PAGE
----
President Obama said that such claims were revisionist history. First, he said that millions of Egyptians toppled former President Hosni Mubarak, not the United States. We had a good relationship with Mubarak, and the U.S. didn’t trigger the Arab Spring. Regarding our intervention in Syria, the president said it’s right for the U.S. to proclaim its values, saying it’s unacceptable for the U.S. to stand by as an authoritarian leader murders hundreds of thousands of his people. He added that peace couldn’t come to Syria unless the government there is legitimate, a large majority of Syrians have turned against Assad, and that a political transition must occur. For that to happen, Assad needs to go to stop the blood letting, which would allow all parties involved to more forward. The president gave a hat tip to Secretary of State John Kerry, who he says has been doing excellent work in this area.
Regarding the 2016 legislative agenda, the Trans-Pacific Partnership’s details have been released for Congress to review. The president added that it’s the most pro-labor, pro-environment trade deal in history. It virtually removes all the tariffs on American manufactured products, and he hopes to sign it at the end of his presidency. He also gave “kudos” to Speaker Paul Ryan and former Speaker John Boehner, thanking the latter for working with the White House to provide a budget framework for future negotiations. He described Speaker Ryan as a professional, who has reached out to his office in order to inform the administration as to what he can and cannot do. Ryan is respectful of the process, and how legislation works. The president added that he called members of the congressional leadership to thanks them for the orderly way in, which this budget agreement was crafted and passed.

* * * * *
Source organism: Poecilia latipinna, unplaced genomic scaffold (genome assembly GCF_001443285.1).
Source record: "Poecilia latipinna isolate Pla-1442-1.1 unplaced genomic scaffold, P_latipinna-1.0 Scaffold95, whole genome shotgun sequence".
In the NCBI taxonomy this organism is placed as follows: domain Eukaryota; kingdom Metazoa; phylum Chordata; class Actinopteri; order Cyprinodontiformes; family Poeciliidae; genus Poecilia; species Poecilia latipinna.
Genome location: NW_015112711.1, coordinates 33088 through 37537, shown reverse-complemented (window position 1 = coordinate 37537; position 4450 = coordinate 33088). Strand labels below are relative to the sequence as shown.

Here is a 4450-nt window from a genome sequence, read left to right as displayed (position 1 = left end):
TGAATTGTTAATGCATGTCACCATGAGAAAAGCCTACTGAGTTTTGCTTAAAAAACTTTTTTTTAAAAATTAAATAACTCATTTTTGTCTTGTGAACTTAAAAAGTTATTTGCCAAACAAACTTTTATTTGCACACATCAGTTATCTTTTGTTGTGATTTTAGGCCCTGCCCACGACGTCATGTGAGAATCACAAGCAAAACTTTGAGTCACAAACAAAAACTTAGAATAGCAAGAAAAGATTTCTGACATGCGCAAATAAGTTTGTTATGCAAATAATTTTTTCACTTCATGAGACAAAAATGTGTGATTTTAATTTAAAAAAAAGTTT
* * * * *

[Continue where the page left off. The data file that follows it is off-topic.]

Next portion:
He called the recent budget deal a “good win” that funds environmental protection, early childhood education, making college more affordable, implements the clear power rule, and invests in clean energy. He’s not happy about everything in it, but that’s how things go in divided government. He also remains hopeful that a criminal justice reform bill will come to his desk in the future, giving a nod to liberal Democrats and conservative Republicans in the Senate who have come together and voted a good bill out of committee. The president hopes this legislation comes to the Senate floor for a vote to be paired up with something from the House in order to create a fairer, even-handed, and more proportional system of justice in this country.
Regarding the non-legally binding climate change deal that was struck in Paris, the president was asked if the Republican successor could stop it, and how that might incentivize him toward campaigning harder for the 2016 Democratic nominee in order to prevent that outcome. President Obama said that he was going to campaign for the Democratic nominee regardless, and that he believes the county will elect a Democratic successor after his term ends next year.
It also offered the president to deliver a jab against Republicans for their skepticism over climate change, noting that even Europe’s far right wing parties agree that it’s real. He was then asked if he finds that embarrassing, which the president responded by saying, no because he’s not a Republican.
The President left by saying he needed to catch Star Wars.